The tax reforms passed by Congress last year have now been in effect for three full months. Are the promises of bigger paychecks and benefits happening? A poll by CNBC says they are not.
• Just 32% of those polled say their paychecks are larger than before the cuts
• Of the 32%, 38% thought the amount their wages went up helped a great deal
• That leaves just 12% who thought the plan helped in any major significant way
To be fair, just 60% of those taking the CNBC poll are employed.
The CNBC poll isn’t the only one to come to that conclusion. A poll done in mid-February by Politico–Morning Consult said just 37% noticed more money while 53% did not.
Political pundits say the apparent unhappiness of the other 68% could bode badly for Republicans running for office in the mid-term elections in November. That reason — they say — is because Republicans made the reform promises of more money in our pockets an election centerpiece.
Vanessa Williamson of the Urban-Brookings Tax Policy Center says one reason people are not noticing big changes is because they are spread out over a year. Those with incomes between $48,600 and $86,100 see about $35 per two-week pay period. While not a huge amount, spread it out to a year and it’s about $930.
She said those with incomes below $25,000 will see just $60 over a year. In other words, “The tax bill just doesn’t provide much benefit to most people,” she said.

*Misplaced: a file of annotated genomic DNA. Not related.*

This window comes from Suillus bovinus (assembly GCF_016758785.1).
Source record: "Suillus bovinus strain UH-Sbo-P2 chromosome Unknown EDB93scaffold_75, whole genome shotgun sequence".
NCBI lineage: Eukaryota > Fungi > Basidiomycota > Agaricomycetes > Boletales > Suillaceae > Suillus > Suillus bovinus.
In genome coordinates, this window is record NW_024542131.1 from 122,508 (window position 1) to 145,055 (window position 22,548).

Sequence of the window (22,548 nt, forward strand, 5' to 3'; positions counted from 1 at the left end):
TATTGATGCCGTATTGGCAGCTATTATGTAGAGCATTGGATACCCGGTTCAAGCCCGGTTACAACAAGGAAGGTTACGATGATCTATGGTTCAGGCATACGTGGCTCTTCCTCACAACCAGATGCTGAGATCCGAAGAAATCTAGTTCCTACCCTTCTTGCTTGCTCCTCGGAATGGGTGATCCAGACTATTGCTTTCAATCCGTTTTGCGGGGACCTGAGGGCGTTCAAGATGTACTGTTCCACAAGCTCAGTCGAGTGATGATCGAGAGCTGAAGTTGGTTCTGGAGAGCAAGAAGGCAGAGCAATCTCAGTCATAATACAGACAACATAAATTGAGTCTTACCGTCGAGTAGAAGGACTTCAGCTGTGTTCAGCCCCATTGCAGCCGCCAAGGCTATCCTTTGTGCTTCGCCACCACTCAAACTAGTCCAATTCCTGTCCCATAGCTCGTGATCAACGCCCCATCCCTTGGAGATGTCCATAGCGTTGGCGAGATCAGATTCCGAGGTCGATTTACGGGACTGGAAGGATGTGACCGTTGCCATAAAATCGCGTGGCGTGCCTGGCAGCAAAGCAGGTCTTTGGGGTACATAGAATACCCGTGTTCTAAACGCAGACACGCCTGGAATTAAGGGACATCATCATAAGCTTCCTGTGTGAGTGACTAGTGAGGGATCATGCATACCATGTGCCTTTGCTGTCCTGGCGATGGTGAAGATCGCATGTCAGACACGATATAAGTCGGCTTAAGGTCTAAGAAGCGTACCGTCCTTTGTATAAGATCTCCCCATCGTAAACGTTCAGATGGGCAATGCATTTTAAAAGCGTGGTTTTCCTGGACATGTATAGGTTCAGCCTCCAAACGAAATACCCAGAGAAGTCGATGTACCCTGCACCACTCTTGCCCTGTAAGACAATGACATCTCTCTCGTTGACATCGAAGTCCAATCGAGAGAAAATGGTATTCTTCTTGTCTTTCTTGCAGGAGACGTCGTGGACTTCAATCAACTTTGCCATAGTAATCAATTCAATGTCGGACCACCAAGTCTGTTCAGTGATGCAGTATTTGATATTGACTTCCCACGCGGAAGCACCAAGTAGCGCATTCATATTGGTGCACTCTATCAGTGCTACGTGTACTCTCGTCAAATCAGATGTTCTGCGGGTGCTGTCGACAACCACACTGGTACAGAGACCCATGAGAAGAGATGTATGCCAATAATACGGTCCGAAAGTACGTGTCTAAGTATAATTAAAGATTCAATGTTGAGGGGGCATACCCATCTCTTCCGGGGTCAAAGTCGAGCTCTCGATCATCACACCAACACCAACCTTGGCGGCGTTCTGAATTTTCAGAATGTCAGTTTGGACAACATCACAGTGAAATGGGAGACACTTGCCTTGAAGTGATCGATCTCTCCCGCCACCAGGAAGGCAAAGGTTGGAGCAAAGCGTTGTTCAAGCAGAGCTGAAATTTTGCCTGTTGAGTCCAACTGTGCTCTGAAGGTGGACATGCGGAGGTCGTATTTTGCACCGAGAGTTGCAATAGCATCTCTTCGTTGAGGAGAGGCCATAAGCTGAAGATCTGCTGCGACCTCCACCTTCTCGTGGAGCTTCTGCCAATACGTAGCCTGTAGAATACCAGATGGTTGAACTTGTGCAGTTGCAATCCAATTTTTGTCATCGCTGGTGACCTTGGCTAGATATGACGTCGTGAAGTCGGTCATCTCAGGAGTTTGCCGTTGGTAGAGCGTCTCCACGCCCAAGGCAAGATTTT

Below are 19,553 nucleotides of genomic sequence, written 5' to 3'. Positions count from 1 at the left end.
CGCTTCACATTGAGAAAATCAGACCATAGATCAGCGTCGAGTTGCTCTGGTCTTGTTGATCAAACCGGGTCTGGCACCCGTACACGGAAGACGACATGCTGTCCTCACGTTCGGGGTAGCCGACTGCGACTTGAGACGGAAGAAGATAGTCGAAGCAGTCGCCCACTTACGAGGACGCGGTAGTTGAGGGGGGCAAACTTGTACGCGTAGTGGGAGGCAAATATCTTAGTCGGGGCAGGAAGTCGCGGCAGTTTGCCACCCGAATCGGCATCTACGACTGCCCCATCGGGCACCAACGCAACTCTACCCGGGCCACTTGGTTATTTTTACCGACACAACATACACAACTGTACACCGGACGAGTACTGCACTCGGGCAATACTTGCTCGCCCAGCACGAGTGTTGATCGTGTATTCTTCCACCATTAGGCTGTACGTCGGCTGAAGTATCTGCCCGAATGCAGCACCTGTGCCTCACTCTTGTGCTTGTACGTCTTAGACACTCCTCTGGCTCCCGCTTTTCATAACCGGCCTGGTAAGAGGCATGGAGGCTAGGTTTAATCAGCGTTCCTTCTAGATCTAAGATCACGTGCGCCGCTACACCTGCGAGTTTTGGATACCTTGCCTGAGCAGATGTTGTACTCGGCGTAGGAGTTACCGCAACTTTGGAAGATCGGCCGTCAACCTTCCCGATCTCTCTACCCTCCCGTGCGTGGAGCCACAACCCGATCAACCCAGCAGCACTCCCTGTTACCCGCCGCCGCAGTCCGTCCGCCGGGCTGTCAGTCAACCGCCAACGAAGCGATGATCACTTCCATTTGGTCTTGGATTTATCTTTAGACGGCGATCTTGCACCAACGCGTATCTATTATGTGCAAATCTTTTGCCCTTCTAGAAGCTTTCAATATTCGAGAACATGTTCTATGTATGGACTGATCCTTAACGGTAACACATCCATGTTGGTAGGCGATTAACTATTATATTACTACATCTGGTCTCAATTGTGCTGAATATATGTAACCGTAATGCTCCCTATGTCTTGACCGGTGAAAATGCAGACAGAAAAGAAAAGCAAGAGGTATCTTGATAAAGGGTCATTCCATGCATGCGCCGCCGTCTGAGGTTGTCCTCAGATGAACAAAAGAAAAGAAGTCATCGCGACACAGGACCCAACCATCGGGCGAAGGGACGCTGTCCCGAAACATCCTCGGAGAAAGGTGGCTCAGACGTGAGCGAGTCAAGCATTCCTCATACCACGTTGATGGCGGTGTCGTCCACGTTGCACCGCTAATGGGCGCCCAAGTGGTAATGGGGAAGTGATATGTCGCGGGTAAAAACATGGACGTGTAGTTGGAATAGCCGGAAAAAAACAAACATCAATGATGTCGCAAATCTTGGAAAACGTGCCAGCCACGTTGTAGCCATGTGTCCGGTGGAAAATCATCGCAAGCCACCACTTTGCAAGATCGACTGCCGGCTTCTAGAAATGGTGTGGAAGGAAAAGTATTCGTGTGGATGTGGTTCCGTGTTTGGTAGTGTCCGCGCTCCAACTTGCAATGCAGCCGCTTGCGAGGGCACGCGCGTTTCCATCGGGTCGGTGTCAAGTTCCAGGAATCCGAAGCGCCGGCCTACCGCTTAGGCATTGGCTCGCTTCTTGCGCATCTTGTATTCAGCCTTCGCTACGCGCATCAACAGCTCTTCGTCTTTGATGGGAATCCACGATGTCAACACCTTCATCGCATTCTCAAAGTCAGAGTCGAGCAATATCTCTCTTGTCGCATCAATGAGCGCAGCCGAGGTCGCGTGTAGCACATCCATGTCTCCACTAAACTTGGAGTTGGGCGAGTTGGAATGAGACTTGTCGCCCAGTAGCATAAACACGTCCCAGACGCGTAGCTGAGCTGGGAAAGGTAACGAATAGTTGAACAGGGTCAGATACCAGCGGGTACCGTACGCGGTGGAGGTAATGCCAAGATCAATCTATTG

The survey also shows what many critics of the reforms said in the beginning. People with higher incomes will notice the take-home pay increase more than individuals with lower incomes.
Another reason — says House Ways and Means Committee Chairman Rep. Kevin Brady spokeswoman Julia Slingsby — is some credits like the larger child tax credit are not reflected in the current withholding tables.
“There are benefits of tax reform that aren’t necessarily reflected in the new withholding tables, and this is the last year Americans will have to file their taxes under the old code,” she said.
Here’s another fact that needs to be noted in the CNBC survey:
• 48% of Trump voters said they are seeing more take home pay
• Just 22% of Hilary Clinton voters said they are seeing more take home pay
As for wage increases as a result of the tax reforms:
• 62% of Trump voters said they saw a bump
• 35% of Clinton voters did not
One last comment on the 60% of the CNBC responders that are employed. Of them, 41% say they expect wages to rise next year by a moderately high level.
Mark Penn — who worked on the CNBC poll and who is a former strategist for President Bill Clinton — said, “People are always skeptical about their getting higher pay and tax or other benefits. The key point is how are they feeling about the overall economy. A party should never run on tax cuts but on economic performance, employment and wage gains. Tax cuts by themselves would not be a winning message.”
Source link: The Hill